Ayahuasca is a  jungle vine that allows your brain's natural psychedelic, DMT, to persist and affect you. I first encountered it when Karla took me to visit her family in the Amazon nine years ago. Her tribe, the Shipibo, has used it for hundreds, thousand of years, and her mom drank it for stomachaches as a little girl. So it's either children's Tylenol or uber-LSD, or both. But for unknown reasons, it helps depression, drug addiction and acedia — at least it did for me.

Reilly Capps // reporter
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The brain is "free" and "flexible" on ayahuasca

September 25, 2017

Hi friends,

 

This is my short monthly semi-irreverent evidence-based newsletter about ayahuasca in the West, because ayahuasca matters to me — it's a cure.

 

Don't want it? Reply "unsubscribe." Want to subscribe friends? Go to Ayanews.info.

 

Ayahuasca, as you know, is a jungle brew made from two plants — a vine and a leaf. It's psychedelic. Amazonians think it puts you in touch with spirits; atheists think it lets you dive deep into your own brain.

 

Those big questions are beyond my understanding. I mostly know about the news:

 

Brain scans of 10 people on ayahuasca showed that repetitive and constricted patterns of thinking became "larger," more spread around the brain. "The mind may become effectively more 'free,' attaining a more flexible state," the researchers wrote. The old worn grooves fall apart. New pathways are created. It literally opens your mind.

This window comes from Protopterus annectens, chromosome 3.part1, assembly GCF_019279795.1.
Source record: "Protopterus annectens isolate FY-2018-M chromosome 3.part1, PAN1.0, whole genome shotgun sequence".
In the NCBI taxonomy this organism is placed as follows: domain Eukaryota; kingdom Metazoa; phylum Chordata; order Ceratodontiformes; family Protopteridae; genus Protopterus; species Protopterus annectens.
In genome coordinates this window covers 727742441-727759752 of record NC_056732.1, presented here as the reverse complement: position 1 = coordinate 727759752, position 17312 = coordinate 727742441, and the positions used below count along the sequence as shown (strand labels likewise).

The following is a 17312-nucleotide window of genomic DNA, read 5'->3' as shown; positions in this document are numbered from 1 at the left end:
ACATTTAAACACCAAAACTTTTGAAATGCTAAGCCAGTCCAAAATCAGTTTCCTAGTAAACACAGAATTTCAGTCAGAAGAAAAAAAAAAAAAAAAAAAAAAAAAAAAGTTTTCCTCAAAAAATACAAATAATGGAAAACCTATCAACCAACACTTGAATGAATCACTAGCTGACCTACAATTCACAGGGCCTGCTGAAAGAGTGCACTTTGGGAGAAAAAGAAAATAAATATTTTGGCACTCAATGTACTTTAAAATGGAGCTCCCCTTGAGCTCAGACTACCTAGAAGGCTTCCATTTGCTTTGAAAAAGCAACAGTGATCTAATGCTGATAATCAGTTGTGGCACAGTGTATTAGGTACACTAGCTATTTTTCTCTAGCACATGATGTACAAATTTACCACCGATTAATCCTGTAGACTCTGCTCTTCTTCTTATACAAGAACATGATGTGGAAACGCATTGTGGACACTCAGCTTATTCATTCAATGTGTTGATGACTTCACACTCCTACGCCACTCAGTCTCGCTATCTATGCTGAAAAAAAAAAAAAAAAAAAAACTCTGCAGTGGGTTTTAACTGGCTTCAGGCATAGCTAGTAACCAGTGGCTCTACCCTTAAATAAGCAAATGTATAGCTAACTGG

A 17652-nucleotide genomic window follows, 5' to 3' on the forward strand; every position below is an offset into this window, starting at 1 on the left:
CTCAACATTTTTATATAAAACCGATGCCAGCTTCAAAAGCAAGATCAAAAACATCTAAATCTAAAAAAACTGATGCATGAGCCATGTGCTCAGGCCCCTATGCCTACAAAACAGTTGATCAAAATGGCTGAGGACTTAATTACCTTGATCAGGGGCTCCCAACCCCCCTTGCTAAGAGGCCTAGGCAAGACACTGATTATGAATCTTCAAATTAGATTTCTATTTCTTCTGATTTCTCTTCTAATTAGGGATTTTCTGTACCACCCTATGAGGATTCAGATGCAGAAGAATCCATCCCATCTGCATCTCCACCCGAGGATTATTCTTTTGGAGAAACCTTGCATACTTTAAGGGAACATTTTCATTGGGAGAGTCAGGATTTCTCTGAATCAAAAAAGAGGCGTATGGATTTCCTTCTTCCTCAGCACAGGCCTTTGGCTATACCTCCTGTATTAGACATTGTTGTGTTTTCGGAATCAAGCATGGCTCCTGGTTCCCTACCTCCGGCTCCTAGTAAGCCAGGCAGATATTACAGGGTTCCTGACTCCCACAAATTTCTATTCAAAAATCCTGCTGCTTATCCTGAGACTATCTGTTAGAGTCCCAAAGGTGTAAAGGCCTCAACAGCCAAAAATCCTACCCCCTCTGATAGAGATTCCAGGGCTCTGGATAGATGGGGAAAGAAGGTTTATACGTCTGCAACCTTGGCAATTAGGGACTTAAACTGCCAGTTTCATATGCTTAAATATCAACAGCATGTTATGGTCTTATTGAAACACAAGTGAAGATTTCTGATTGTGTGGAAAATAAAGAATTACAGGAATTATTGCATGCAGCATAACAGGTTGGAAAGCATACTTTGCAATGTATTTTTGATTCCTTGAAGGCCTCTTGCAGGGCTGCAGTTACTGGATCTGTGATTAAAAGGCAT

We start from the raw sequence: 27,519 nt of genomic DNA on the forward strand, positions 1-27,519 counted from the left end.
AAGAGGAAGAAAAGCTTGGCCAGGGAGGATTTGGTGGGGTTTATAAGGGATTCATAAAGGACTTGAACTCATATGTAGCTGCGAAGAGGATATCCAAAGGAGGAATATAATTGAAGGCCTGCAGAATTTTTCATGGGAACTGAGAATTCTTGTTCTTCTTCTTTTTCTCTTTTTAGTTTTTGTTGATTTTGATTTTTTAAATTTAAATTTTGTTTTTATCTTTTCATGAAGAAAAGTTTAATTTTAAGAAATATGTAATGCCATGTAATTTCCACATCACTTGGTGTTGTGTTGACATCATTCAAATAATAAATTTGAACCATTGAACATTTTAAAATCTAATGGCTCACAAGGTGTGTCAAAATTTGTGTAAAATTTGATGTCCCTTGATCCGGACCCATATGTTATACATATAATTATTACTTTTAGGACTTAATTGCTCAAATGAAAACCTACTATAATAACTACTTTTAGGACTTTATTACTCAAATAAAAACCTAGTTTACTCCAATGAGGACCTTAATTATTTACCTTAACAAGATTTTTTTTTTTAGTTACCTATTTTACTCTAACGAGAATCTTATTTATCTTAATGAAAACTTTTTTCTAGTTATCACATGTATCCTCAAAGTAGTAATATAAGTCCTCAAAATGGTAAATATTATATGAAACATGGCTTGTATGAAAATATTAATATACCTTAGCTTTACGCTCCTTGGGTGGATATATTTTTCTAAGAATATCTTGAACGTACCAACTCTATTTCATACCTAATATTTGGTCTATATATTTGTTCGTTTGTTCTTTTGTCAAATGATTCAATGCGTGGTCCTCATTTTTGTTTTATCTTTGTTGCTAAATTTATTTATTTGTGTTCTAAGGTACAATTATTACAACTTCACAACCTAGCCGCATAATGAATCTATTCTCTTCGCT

A woman went manic on ayahuasca, becoming euphoric and grandiose. Marijuana had done the same to her, which suggests many drugs are dangerous and drug-induced mania is a real self-esteem booster.

 

In fish, small amounts of ayahuasca reduced anxiety-like swimming behavior. The fish also reconciled with their parents and started regular meditation practices, I believe.

 

 [An anxious zebrafish. Why? No ayahuasca.]

 

 

A Dutch newspaper reports aya is so accepted there that some ayahuasca centers are registered with the Chamber of Commerce.

 

I mentioned ayahuasca in my feature for Rooster Magazine on religion and millennials, saying that drugs are the closest thing to a religion some young people have.

 

News about drugs generally.

 

After the FDA declared therapy with MDMA — aka molly or ecstasy — a "breakthrough" treatment for posttraumatic stress disorder, I interviewed therapists already doing the work underground.

 

I also:

 

Also in the scientific journals this month, psychedelics in general were found to allow brains to become hyperconnected and give users a sense of connectedness to other people and to the planet. I believe psychedelics also cure bad breath, IBS and plantar warts — though that was not reported in the journals this month.

 

Best,


Reilly Capps

 

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